Financial institutions managing a collective $24 trillion issued a statement Tuesday calling for negotiators at the U.N. biodiversity conference in Montreal to adopt an ambitious framework for halting and reversing biodiversity loss by 2030.
The statement, issued during the U.N. Convention on Biological Diversity, or COP15, that concludes Dec. 19, came from 150 signatories who also pledged to work on their own biodiversity commitments, according to a news release.
The statement called for governments to adopt a framework that would serve as a mandate for aligning financial flows and global biodiversity preservation, similar to one produced at a U.N. climate conference in Paris in 2015.
A biodiversity framework should support ways to assess and disclose nature-related impacts and offer both targets and definitions, the statement said.
"We take inspiration from the Paris Climate Agreement where Article 2.1(c) set a clear mandate for countries to require the financial sector to align its activities with climate goals. COP15 provides a unique chance to get a similar policy mandate in respect of the financial sector and biodiversity," the statement said. "We cannot reach net-zero without halting and reversing nature-loss, and we cannot tackle biodiversity loss without tackling climate change. We, the financial community, have a role to play in this complex ecosystem."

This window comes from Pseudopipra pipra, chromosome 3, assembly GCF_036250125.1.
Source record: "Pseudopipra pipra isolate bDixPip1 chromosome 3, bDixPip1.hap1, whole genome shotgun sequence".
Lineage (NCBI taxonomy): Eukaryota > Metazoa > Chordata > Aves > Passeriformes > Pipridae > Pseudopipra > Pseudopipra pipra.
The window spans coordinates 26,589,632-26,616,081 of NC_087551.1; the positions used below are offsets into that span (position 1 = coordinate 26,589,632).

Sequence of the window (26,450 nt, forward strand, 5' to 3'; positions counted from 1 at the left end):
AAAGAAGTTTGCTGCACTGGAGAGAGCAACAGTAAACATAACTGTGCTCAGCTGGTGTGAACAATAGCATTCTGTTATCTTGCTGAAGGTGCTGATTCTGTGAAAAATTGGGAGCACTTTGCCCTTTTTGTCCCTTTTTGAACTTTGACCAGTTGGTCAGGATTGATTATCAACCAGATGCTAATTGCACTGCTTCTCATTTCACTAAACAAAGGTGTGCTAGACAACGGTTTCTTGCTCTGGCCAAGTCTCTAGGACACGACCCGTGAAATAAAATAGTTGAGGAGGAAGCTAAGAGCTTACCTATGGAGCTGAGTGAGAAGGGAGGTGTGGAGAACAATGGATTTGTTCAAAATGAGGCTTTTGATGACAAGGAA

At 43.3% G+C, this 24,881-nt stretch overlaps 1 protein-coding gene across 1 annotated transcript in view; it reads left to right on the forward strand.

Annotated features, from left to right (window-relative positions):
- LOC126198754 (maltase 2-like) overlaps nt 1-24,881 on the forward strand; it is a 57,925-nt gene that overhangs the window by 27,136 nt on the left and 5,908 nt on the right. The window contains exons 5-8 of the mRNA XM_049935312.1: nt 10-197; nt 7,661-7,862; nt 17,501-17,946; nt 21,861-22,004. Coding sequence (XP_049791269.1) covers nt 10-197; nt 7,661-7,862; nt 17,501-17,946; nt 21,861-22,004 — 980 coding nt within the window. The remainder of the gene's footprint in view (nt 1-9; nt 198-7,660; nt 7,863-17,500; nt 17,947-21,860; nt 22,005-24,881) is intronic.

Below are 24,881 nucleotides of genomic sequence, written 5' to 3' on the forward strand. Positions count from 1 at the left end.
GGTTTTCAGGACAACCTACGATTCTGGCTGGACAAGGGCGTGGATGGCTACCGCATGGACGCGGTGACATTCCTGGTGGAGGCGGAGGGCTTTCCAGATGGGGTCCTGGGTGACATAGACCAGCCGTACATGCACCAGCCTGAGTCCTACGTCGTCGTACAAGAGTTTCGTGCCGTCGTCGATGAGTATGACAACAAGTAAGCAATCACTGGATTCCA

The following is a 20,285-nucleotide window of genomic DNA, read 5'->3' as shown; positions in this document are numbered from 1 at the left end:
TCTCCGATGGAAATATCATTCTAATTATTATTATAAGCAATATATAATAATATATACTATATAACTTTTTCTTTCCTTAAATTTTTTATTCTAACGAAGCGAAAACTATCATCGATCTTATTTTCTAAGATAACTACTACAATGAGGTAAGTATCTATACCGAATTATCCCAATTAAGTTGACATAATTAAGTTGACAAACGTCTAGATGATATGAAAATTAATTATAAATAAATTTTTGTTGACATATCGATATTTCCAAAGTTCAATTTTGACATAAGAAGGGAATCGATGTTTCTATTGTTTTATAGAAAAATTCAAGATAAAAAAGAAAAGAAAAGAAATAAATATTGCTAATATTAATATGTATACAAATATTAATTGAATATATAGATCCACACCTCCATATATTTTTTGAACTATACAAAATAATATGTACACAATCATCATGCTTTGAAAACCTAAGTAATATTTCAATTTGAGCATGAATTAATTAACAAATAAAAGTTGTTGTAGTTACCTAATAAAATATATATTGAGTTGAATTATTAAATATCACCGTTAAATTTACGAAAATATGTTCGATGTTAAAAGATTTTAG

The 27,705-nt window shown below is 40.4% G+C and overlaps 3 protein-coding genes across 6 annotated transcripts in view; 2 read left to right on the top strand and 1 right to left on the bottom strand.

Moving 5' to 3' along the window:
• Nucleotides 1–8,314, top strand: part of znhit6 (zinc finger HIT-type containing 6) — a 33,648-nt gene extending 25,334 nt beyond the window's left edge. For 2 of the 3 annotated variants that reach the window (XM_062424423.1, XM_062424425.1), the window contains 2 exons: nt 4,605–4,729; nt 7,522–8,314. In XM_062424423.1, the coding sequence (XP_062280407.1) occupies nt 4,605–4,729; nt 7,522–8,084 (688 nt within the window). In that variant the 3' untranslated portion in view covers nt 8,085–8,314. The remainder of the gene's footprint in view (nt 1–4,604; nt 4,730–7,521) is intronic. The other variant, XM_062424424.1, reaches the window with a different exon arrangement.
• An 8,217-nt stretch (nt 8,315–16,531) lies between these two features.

The statement was coordinated by the United Nations-backed Principles for Responsible Investment, the United Nations Environment Programme Finance Initiative, and the Finance for Biodiversity Foundation.
The statement's signatories include Amundi, AXA Group, Fidelity International, Groupe La Banque Postale, Legal and General Investment Management, Manulife Financial Corp., Shinhan Financial Group, Sumitomo Mitsui Trust Asset Management and UBS Bank.
Caroline Le Meaux, global head of ESG research, engagement and voting at Amundi, said in the release that biodiversity "forms the foundation of our economy. Science is clear that we only have a decade to halt and reverse biodiversity loss."